While the prospect of democratization of Russia remains an open question, human rights must not be ignored. Ashford and Burrows wrongly suggest policymakers “resist further sanctions” on Russia and shift focus away from human rights. US sanctions are, in fact, a response to Russia’s violations of the rules-based order. Reconsidering sanctions for “strategic” considerations will only embolden Putin to further expand his sphere of influence at the expense of the West.
How the Kremlin Undermines Western Solidarity with the Russian Opposition Using the Left.
Imagine a scenario where two policemen catch a known rapist-killer. As they are about to handcuff him, he says: “I just saw a guy around the corner who jaywalked two days ago putting three cars at risk of crashing. Perhaps you could arrest him”. The policemen forget the task at hand and start discussing whether they should go after the jaywalker. As the discussion heats up, they forget about the rapist-killer, who simply walks away.
In political warfare, the trick used by the rapist-killer in this scenario is called “reflexive control”. It involves conveying particular information to an adversary in order to induce that adversary to voluntarily make a specific decision to their own detriment. Most often, reflexive control is about confusing an adversary, clouding his thinking and making a wrong decision.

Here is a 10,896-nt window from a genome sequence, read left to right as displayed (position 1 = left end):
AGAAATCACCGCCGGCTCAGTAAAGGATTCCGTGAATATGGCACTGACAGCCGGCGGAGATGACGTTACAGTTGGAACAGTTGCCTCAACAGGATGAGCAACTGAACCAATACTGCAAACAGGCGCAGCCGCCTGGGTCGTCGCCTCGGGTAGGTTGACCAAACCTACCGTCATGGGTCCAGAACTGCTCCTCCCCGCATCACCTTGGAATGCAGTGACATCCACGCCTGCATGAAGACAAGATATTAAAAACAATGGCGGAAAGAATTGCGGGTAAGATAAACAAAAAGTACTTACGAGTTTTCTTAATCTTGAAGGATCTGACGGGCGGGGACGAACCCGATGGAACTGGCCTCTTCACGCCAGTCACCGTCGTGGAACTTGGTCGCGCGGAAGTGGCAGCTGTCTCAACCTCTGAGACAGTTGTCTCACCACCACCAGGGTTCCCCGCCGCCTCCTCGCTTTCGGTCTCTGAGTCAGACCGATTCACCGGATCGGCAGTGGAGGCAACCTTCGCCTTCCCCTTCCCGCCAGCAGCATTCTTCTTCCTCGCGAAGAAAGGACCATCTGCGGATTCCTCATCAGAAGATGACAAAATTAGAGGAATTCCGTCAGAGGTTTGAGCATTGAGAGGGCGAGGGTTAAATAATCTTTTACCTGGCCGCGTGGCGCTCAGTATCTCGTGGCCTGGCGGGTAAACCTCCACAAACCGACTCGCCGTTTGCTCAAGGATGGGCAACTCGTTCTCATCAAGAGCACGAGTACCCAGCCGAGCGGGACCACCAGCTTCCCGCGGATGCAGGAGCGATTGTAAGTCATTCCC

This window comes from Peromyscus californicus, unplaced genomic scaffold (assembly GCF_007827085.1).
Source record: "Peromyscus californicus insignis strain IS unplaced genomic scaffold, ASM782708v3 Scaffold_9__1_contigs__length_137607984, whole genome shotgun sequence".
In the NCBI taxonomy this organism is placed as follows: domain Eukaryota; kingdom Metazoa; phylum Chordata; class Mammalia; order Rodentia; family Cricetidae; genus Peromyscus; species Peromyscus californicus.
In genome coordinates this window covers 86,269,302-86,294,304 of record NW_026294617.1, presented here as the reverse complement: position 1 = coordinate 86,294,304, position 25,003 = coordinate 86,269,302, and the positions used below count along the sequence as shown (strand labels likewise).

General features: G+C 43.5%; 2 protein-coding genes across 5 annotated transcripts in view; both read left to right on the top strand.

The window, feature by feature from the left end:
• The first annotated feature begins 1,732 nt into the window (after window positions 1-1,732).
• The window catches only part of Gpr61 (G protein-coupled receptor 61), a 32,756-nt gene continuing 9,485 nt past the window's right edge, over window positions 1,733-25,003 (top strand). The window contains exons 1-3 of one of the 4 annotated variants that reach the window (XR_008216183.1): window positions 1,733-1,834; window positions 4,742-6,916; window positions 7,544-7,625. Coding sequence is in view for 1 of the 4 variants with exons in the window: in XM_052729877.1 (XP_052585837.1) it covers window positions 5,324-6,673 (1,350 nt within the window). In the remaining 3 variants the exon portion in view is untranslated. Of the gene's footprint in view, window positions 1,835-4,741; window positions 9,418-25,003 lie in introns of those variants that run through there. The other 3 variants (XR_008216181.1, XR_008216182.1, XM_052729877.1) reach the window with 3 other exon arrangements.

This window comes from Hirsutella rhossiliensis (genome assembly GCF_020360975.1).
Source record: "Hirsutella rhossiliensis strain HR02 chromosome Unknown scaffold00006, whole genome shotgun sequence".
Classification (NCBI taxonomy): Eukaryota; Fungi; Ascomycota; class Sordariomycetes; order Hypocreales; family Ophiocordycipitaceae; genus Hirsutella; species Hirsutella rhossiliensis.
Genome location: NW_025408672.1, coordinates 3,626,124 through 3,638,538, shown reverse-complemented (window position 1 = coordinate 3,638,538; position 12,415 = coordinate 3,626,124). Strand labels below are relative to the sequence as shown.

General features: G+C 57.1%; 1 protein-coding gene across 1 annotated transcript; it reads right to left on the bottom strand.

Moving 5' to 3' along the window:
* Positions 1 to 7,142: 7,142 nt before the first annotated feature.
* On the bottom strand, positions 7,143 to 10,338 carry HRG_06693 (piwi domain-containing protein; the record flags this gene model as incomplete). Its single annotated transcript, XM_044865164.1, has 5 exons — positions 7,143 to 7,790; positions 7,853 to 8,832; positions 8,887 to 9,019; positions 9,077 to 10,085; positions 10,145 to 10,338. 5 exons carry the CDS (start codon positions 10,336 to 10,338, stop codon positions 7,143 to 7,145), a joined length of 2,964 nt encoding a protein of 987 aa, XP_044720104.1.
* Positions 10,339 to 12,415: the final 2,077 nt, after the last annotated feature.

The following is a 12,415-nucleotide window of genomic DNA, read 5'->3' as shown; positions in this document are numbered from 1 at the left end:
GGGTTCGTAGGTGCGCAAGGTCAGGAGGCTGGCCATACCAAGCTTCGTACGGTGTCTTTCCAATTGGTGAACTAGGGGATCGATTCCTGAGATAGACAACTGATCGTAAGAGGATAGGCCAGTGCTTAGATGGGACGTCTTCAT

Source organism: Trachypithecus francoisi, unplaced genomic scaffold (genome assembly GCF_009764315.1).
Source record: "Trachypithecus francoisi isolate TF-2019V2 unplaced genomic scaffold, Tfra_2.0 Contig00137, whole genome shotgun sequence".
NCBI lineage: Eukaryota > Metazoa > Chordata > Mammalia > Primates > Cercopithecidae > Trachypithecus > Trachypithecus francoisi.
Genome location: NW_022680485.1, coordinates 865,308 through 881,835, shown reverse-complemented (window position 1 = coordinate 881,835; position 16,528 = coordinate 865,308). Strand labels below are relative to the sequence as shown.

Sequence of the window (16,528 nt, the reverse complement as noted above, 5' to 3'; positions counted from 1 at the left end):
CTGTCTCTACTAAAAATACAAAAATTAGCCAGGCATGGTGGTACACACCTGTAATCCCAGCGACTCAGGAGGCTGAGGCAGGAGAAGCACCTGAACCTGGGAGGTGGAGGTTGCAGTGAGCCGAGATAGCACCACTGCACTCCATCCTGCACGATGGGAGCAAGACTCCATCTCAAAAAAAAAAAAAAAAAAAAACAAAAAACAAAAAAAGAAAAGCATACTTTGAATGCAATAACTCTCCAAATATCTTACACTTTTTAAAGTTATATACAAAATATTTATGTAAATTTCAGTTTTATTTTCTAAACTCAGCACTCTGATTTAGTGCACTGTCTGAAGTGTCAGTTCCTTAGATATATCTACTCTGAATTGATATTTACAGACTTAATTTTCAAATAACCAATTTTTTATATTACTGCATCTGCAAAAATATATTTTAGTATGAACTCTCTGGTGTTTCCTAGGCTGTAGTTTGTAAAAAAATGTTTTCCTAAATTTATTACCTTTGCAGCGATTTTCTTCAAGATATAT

The two policemen in our story lose track of a critical and time-sensitive priority—arresting and neutralizing a grave offender. Not veering off into a discussion about whether the jaywalker was real or imagined, whether he deserved to be arrested or not.
The current attacks against Russian opposition leader Alexey Navalny alleging his nationalistic leanings bear all the traditional markings of a reflexive control operation initiated by the Kremlin. Their goal is to undermine the legitimacy of Navalny in the eyes of the West and paralyze action in his support.
I am unable to shake off a strong feeling of a déjà vu with tragic events that took place seven years ago. As the Kremlin unleashed its invasion of Ukraine, it has successfully crowded the Western media space with anti-Ukrainian narratives in order to undermine Western support for Ukraine. The leitmotif of this campaign portrayed the Maidan revolution as an ultranationalist putsch that resulted in the rise of an ultranationalist government.
In February-March 2014, as the Russian green men establish a blockade of Ukrainian military bases in Crimea and occupy administrative buildings; and as Russia annexes Crimea, in gross violation of a number of international treaties,—a significant bulk of the Western media discourse is evaluating whether the Maidan revolution was instigated by ultranationalists.